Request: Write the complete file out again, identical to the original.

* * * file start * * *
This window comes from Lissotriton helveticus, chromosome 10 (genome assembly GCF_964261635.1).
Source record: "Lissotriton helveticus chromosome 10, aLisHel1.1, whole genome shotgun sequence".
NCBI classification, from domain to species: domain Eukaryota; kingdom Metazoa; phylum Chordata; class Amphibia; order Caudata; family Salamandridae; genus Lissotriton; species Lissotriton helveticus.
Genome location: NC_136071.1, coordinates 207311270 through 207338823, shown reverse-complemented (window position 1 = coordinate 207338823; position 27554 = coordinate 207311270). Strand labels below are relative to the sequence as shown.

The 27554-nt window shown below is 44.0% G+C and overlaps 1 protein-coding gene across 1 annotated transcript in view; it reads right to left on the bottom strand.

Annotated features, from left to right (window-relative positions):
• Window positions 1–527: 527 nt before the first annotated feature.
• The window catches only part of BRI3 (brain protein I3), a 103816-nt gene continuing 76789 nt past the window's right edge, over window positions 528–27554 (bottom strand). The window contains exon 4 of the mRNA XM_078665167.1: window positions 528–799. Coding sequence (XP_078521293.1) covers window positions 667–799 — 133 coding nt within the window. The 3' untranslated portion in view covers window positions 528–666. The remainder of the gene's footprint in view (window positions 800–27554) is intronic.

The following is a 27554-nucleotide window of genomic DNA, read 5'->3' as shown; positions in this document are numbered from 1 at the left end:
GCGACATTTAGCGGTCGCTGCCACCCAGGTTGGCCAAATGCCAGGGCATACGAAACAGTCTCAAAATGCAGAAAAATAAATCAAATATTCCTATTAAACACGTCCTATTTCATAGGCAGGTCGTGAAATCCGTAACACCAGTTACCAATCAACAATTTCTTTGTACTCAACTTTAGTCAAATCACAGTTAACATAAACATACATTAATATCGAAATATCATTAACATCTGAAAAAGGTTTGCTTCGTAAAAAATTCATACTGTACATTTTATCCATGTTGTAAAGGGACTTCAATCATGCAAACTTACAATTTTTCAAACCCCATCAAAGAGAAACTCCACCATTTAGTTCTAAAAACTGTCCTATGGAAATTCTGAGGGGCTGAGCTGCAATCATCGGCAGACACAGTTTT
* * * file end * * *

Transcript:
This window comes from Lissotriton helveticus, chromosome 10 (genome assembly GCF_964261635.1).
Source record: "Lissotriton helveticus chromosome 10, aLisHel1.1, whole genome shotgun sequence".
NCBI classification, from domain to species: domain Eukaryota; kingdom Metazoa; phylum Chordata; class Amphibia; order Caudata; family Salamandridae; genus Lissotriton; species Lissotriton helveticus.
Genome location: NC_136071.1, coordinates 207311270 through 207338823, shown reverse-complemented (window position 1 = coordinate 207338823; position 27554 = coordinate 207311270). Strand labels below are relative to the sequence as shown.

The 27554-nt window shown below is 44.0% G+C and overlaps 1 protein-coding gene across 1 annotated transcript in view; it reads right to left on the bottom strand.

Annotated features, from left to right (window-relative positions):
• Window positions 1–527: 527 nt before the first annotated feature.
• The window catches only part of BRI3 (brain protein I3), a 103816-nt gene continuing 76789 nt past the window's right edge, over window positions 528–27554 (bottom strand). The window contains exon 4 of the mRNA XM_078665167.1: window positions 528–799. Coding sequence (XP_078521293.1) covers window positions 667–799 — 133 coding nt within the window. The 3' untranslated portion in view covers window positions 528–666. The remainder of the gene's footprint in view (window positions 800–27554) is intronic.

The following is a 27554-nucleotide window of genomic DNA, read 5'->3' as shown; positions in this document are numbered from 1 at the left end:
GCGACATTTAGCGGTCGCTGCCACCCAGGTTGGCCAAATGCCAGGGCATACGAAACAGTCTCAAAATGCAGAAAAATAAATCAAATATTCCTATTAAACACGTCCTATTTCATAGGCAGGTCGTGAAATCCGTAACACCAGTTACCAATCAACAATTTCTTTGTACTCAACTTTAGTCAAATCACAGTTAACATAAACATACATTAATATCGAAATATCATTAACATCTGAAAAAGGTTTGCTTCGTAAAAAATTCATACTGTACATTTTATCCATGTTGTAAAGGGACTTCAATCATGCAAACTTACAATTTTTCAAACCCCATCAAAGAGAAACTCCACCATTTAGTTCTAAAAACTGTCCTATGGAAATTCTGAGGGGCTGAGCTGCAATCATCGGCAGACACAGTTTT